How Old is Too Old to be Sentenced to Jail?

How Old is Too Old to be Sentenced to Jail?

Defendant, a 92-year-old, pled guilty to four counts of violation of a habitual traffic offender order, one count of DUI, and one count of failing to yield to an emergency vehicle.  The trial court issued a six-year jail sentence and denied defendant's request for an alternate sentence. 

The trial court determined that defendant's habitual traffic offender status merited the sentence.  Specifically, the trial judge stated,

We've done things like...required [the defendant] to put his car up on blocks, park it down the road, and ordered the sheriff's department to make sure it was there on blocks.  Then I found out he had another car when he got arrested.  That didn't work.  I think he might have got away with that a few times on the blocked-up cars.  What we'd do, we'd jack them up and take the wheels off, and try to give him minimal sentences...Then we'd get him out of jail and put him back on probation...Mainly, quite frankly, due to his age.

In addition, the trial court and defendant's attorney discussed alternate sentencing options including living with a relative, living in an assisted care facility, or surrendering his car keys.  Nonetheless, during the time that the hearing for an alternate sentence was suspended, defendant received a new charge for violation of the habitual traffic offender order.  Therefore, the trial court determined that the jail sentence was necessary under the circumstances.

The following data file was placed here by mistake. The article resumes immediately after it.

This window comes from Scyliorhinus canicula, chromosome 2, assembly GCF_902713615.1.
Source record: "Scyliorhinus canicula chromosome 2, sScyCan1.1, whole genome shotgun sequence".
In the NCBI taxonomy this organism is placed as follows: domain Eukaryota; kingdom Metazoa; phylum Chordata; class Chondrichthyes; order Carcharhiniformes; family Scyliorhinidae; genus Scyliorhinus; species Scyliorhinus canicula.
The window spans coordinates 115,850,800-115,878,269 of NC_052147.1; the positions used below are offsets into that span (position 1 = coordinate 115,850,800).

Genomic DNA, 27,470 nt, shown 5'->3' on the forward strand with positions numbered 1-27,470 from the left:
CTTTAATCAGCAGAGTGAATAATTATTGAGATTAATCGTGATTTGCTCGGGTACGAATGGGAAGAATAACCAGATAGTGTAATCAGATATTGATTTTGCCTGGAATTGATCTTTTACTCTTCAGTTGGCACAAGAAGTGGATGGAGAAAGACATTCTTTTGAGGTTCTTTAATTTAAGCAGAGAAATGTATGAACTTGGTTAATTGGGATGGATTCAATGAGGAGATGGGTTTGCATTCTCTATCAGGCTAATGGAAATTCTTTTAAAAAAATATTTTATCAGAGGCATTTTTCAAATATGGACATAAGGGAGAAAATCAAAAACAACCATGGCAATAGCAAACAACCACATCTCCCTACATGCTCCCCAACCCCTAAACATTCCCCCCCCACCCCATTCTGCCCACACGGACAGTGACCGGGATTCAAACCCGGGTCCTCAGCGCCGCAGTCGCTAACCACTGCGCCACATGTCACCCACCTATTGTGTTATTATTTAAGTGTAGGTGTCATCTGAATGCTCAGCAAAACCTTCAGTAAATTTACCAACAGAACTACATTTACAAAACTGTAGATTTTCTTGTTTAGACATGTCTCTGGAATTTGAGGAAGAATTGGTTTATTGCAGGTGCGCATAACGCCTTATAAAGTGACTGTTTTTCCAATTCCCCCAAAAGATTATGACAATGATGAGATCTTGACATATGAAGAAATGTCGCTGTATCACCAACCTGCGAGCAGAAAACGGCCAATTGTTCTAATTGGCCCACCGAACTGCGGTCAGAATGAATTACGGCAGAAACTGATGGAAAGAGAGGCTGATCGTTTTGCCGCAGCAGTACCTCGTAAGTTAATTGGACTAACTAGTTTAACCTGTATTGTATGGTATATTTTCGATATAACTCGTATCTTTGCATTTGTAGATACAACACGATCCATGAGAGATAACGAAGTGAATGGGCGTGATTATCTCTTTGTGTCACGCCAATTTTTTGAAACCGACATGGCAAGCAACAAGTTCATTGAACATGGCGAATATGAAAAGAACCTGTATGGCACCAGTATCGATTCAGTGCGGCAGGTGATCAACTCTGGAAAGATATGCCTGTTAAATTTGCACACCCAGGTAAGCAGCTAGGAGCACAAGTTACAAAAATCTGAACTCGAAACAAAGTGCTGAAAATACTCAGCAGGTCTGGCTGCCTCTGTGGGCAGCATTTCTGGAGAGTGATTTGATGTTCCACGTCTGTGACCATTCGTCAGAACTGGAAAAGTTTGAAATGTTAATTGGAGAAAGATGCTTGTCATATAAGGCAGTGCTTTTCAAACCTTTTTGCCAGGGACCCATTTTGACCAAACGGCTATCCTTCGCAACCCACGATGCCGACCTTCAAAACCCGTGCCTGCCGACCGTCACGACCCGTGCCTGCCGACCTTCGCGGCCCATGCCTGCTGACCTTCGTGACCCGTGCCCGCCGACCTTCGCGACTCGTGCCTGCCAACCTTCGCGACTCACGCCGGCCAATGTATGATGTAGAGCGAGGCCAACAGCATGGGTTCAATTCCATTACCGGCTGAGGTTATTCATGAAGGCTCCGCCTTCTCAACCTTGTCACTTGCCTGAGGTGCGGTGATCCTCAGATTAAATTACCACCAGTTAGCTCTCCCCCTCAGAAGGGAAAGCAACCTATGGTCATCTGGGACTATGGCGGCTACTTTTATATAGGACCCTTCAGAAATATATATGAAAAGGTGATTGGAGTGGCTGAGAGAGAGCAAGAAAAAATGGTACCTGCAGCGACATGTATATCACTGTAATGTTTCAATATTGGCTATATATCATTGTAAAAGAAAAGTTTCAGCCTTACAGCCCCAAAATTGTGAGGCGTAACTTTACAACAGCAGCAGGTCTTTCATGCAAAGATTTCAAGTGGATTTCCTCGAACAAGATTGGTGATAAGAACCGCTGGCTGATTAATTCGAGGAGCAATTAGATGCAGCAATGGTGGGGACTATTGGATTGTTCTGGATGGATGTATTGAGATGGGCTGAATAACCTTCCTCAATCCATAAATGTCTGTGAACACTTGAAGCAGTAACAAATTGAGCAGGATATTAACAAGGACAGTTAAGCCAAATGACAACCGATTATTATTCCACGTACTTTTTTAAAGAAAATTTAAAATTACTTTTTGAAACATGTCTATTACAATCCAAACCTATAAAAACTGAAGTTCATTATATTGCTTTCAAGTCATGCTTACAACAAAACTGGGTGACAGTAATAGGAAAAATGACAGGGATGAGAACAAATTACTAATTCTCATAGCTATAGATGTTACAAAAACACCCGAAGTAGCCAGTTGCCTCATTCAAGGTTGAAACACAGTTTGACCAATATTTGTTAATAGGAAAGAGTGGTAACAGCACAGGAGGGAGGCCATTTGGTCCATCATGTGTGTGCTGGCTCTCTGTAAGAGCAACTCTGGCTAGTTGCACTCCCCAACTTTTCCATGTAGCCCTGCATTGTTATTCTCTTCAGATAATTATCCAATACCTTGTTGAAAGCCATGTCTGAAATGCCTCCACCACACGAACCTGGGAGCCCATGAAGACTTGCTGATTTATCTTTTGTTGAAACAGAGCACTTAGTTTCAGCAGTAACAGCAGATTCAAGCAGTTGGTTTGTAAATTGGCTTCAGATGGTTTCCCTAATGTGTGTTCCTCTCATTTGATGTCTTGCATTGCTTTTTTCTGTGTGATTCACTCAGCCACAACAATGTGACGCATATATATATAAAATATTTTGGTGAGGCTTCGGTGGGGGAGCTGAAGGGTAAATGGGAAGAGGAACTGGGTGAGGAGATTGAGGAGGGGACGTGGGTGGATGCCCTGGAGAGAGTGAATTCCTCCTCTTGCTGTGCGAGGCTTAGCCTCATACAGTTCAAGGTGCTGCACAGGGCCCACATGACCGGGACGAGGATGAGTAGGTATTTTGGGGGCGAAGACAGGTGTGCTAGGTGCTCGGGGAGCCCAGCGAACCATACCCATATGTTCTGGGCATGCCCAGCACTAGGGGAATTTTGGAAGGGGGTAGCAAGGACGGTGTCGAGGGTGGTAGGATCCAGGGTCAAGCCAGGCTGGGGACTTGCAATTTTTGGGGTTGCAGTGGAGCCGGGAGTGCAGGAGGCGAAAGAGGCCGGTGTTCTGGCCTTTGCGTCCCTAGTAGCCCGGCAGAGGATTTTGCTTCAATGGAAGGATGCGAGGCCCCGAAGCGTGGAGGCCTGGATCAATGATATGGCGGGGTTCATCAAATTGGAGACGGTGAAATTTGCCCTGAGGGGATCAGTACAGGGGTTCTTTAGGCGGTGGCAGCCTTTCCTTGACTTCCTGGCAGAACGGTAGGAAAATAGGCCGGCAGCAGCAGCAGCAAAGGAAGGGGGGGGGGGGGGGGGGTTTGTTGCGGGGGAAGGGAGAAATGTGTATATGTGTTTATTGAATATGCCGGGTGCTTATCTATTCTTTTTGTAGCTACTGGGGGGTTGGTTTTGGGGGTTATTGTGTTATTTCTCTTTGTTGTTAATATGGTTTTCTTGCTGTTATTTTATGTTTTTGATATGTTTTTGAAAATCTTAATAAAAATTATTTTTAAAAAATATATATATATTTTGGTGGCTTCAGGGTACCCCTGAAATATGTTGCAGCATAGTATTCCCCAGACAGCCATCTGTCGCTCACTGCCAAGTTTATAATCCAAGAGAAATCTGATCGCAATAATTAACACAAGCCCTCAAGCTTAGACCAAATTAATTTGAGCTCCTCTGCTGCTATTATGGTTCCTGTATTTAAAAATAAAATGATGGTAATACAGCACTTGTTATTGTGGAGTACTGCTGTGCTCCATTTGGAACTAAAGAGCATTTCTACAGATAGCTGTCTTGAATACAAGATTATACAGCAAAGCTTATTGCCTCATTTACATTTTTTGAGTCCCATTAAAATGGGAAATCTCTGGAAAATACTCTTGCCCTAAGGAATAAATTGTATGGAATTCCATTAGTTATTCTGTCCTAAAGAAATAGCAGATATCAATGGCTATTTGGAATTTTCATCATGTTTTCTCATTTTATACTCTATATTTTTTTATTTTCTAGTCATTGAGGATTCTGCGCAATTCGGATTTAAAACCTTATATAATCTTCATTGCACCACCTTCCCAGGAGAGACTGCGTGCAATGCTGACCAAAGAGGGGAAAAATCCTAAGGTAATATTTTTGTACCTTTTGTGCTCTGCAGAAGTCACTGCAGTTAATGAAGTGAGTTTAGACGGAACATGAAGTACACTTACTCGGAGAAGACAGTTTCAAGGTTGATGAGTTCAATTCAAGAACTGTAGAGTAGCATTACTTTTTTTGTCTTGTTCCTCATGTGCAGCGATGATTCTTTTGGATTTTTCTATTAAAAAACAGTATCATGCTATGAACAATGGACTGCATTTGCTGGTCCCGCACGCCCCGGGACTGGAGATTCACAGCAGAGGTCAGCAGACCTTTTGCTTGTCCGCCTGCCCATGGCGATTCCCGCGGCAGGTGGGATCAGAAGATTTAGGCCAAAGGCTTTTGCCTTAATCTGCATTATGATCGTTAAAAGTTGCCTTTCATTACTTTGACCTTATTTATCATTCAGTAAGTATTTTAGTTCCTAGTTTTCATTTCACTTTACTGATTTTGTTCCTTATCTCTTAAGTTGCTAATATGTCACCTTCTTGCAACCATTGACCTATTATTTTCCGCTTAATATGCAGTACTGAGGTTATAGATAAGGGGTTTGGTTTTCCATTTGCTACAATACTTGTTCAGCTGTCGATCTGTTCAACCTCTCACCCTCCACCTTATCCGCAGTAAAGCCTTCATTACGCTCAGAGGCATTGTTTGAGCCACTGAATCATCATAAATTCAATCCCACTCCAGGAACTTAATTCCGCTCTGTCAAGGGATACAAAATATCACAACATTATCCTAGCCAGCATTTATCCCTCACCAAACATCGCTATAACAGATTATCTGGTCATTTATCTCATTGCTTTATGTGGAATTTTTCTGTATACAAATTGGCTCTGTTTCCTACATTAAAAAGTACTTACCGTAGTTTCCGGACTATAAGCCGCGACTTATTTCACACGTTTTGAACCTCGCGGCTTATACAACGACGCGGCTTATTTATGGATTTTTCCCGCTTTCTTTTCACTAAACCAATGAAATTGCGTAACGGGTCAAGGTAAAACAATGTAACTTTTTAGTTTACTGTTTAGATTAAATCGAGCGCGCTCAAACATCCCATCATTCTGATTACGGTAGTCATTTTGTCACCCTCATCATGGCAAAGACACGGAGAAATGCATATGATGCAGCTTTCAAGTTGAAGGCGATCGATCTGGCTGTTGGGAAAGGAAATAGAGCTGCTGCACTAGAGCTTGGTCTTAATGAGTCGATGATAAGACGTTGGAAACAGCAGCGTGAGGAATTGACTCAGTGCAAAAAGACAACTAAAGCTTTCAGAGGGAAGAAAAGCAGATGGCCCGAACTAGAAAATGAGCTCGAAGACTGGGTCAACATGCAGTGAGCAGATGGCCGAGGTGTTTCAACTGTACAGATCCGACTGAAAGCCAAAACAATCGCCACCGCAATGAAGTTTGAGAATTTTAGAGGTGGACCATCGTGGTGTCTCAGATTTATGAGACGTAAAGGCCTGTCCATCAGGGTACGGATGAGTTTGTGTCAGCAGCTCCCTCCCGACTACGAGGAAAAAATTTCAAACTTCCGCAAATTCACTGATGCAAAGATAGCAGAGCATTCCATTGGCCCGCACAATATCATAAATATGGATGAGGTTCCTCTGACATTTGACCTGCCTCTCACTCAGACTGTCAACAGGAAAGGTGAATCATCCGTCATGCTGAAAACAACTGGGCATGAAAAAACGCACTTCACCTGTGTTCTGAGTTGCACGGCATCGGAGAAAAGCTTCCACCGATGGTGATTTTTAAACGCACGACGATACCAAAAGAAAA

Defendant filed an appeal contending that the trial court erred in denying his request for an alternate sentence.  However, defendant failed to include a copy of the transcript from his guilty plea hearing in the appellate record as required by Tenn. R. App. P. 24(b).  The appellate court determined that defendant waived the presentation of his argument that he should have been granted an alternative sentence under Tenn. Code Ann. § 40-35-102.  The appellate court stated that for defendants who plead guilty, the guilty plea hearing is the equivalent of a trial and it permits the State the opportunity to present the facts underlying the offense.  The appellate court held that without the guilty plea morhearing transcript, it was precluded from reviewing the trial court's sentence.  Therefore, defendant's appeal was dismissed. subscribers can access the Lexis enhanced version of the State v. Gettner, 2011 Tenn. Crim. App. Lexis 655, decision with summary, headnotes, and Shepard's.

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